It is not within the scope of this report to consider all of the ground-based activities associated with aviation. Overall emissions resulting directly from aircraft flights do include emissions associated with taxiing and the use of auxiliary power units at the gate. These emissions are considered briefly here.
Auxiliary power units (APUs) are engine-driven generators contained in the aircraft (usually in the tail) that provide the aircraft with necessary energy during the time the aircraft is at the gate. Part of the generated energy is used for air conditioning. As an alternative, the required energy can be supplied by ground-based equipment that delivers electrical power at 400 Hz and preconditioned air to the aircraft. Herau (1992) investigated the financial and energy savings of such ground-based installations at Brussels Zaventum Airport's 2000 terminal and concluded that a significant net saving of carbon emissions could be achieved. At Zurich Airport in 1997, about 68,000 aircraft used terminal A and B, which has the facility to provide preconditioned air and 400 Hz power. Provision of these services achieved estimated savings of about 95% in APU fuel consumption and emissions. However, fuel used by APUs is only a relatively small part of the total fuel use of an aircraft. For example, for B737, B747, A310, MD81, and F100 aircraft, average APU fuel use is only 2.6, 0.8, 1.4, 2.5, and 3.5% of the fuel use at cruise per hour of operation, respectively (USFAA, 1982, 1995). British Airways estimates that the amount of fuel used by an APU is less than 1% of the total fuel used by an aircraft.
Although standard landing and take-off (LTO) cycles have been used for simplicity, there are large variations in LTO cycles from airport to airport. Although landing and take-off times are quite similar for similar fleet mixes, the amount of taxi/idle varies significantly from airport to airport (Wayson and Bowlby, 1988). This variance in taxi/idle time is the key factor in the variability of emissions from aircraft during airport operations (USFAA, 1982, 1988). Various scenarios have been discussed and attempted to reduce these emissions. These scenarios include the use of high-speed taxiways, towing of aircraft to runways (Fleuti, 1992), last-minute start-up, improvements in engine design, restriction of certain aircraft types, realignment of taxiways, improvements at the gate area, and taxiing in with minimal engines running.
Aviation passenger mobility efficiency is very dependent on the type of aircraft, the configuration, the load factor, and the distance flown. Old aircraft use much more fuel per passenger-km than new aircraft of similar size. The fuel efficiency of different aircraft is examined in Chapter 7. The required energy per passenger-km is in the range of 1.0 to 3.0 MJ per passenger-km, or about 30 to 110 g C per passenger-km. Airlines have generally optimized energy use per passenger-km, largely because of economic pressures and the requirement within the industry to minimize operational costs. Thus, with or without environmental considerations, market and cost considerations are drivers for airlines to optimize the utilization of an aircraft as much as possible.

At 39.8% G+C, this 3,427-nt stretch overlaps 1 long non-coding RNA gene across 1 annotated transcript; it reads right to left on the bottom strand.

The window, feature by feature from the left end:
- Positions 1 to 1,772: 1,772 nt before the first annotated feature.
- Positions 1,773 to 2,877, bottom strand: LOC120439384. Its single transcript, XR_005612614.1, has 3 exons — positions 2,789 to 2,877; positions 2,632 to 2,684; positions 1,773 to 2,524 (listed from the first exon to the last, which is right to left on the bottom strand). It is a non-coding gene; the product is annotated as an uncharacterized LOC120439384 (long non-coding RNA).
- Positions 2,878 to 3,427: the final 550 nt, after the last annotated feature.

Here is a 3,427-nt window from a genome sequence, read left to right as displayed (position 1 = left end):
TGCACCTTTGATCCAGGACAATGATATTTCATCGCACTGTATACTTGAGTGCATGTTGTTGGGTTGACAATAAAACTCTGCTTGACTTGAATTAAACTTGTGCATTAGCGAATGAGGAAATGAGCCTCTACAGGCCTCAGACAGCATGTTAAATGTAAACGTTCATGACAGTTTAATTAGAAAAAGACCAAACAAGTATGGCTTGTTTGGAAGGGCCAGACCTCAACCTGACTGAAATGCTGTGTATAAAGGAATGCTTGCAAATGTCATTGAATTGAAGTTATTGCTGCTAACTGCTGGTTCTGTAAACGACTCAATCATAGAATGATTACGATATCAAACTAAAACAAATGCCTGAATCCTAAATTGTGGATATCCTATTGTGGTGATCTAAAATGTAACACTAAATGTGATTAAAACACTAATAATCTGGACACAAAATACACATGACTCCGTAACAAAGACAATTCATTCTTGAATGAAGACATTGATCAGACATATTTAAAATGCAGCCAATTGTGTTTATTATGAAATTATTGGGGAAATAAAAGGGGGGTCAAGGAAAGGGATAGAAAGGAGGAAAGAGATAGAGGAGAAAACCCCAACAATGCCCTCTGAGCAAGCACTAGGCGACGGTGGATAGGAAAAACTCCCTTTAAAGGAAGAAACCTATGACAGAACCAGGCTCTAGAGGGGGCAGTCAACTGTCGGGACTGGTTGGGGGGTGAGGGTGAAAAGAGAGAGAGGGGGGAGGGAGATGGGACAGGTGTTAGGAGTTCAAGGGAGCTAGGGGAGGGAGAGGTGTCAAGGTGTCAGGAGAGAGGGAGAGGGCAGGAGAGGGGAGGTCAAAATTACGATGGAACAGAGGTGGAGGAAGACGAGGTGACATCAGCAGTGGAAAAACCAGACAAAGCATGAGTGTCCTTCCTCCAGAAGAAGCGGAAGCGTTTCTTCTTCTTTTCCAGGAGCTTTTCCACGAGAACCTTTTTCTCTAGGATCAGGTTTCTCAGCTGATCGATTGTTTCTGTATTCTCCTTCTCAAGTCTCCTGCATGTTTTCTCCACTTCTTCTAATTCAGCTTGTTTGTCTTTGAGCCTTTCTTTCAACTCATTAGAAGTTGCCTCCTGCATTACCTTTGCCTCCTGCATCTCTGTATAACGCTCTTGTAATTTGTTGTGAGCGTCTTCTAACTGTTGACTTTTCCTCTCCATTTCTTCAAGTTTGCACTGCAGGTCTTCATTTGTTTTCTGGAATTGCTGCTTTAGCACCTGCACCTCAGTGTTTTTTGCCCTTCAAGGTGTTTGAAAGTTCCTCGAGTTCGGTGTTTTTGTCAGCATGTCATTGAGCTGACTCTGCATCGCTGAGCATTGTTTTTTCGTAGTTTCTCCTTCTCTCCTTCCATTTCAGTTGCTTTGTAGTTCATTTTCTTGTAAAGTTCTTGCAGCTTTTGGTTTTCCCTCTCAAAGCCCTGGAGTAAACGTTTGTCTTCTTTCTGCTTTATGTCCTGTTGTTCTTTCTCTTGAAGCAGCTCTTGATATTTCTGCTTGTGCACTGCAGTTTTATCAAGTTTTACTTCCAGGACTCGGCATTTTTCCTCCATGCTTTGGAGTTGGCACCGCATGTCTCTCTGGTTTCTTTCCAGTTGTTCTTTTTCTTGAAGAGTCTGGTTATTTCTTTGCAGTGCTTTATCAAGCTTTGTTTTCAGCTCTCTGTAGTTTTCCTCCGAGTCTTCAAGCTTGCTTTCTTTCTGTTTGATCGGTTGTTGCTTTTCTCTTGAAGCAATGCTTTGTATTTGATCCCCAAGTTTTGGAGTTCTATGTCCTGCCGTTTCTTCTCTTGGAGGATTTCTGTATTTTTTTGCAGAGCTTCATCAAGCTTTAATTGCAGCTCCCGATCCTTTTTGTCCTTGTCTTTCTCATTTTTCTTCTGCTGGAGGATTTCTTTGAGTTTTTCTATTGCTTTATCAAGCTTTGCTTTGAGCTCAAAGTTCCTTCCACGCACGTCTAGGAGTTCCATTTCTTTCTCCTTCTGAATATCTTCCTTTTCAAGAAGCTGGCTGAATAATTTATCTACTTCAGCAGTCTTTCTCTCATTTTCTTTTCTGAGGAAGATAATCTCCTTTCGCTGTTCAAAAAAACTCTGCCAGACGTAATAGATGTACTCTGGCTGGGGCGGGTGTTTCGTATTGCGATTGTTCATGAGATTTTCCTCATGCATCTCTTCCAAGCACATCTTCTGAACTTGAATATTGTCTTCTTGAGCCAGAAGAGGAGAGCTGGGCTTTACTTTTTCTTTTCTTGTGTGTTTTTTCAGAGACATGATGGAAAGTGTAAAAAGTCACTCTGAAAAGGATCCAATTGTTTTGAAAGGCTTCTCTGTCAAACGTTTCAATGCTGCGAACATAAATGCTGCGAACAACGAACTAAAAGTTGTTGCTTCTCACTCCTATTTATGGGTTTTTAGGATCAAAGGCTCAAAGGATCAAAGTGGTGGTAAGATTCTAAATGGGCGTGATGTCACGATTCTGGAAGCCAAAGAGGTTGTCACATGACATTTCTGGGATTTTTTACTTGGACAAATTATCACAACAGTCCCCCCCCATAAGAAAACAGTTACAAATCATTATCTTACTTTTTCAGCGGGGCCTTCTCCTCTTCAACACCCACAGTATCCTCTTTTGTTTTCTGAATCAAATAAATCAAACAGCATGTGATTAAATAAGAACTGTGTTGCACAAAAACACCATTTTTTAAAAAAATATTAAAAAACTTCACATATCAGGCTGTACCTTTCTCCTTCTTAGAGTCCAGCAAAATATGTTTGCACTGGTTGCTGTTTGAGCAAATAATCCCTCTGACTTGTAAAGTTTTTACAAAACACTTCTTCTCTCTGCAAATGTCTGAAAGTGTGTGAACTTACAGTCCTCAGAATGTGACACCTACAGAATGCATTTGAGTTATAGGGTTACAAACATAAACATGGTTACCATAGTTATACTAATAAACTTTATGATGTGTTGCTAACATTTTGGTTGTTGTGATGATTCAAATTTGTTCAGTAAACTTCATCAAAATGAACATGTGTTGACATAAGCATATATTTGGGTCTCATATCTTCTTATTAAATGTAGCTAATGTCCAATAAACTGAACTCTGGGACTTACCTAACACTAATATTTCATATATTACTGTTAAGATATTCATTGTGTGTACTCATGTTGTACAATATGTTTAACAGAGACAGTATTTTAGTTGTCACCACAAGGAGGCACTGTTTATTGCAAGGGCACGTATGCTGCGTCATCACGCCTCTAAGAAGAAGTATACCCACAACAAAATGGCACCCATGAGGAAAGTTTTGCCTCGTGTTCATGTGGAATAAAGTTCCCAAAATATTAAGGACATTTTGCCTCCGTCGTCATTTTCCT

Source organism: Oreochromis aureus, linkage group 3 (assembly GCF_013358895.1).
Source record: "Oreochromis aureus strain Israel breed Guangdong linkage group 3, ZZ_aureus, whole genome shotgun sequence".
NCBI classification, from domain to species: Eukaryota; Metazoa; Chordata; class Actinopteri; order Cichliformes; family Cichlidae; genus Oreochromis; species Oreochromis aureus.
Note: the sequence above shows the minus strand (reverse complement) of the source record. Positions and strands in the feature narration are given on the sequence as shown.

CO2 intensity for rail transport also depends on factors such as energy source, type of locomotive, and load factor, and emissions of CO2 range between < 5 and 50 g C per passenger-km. However, a passenger's choice of mode of transport is based on fares, total trip time, and frequency-not just environmental considerations. ECAC (1996) estimates that less than 10% of the European air passenger travel could be replaced by high-speed train. Yet the scope for substitution is greater in Europe than in many other parts of the world.
Other operational factors to reduce aircraft fuel burn include optimization of cruise speed, reduction of tankering, reduction of additional weight, and energy savings at the airport such as limitations on the use of APUs and reduced taxi times. The total potential reduction in fuel burn by further optimization of these factors is in the range of 2-6%. The relative contribution of each factor is indicated in Table 8-6.
Finally, aircraft noise mitigation measures such as operational changes and retrofitting of engine equipment on older aircraft to conform with current aircraft noise standards could have an adverse effect on fuel use. Application of hushkits could lead to an increase in fuel consumption of up to 5%. However, lightweight hushkits may have a negligible effect on fuel use.
Other reports in this collection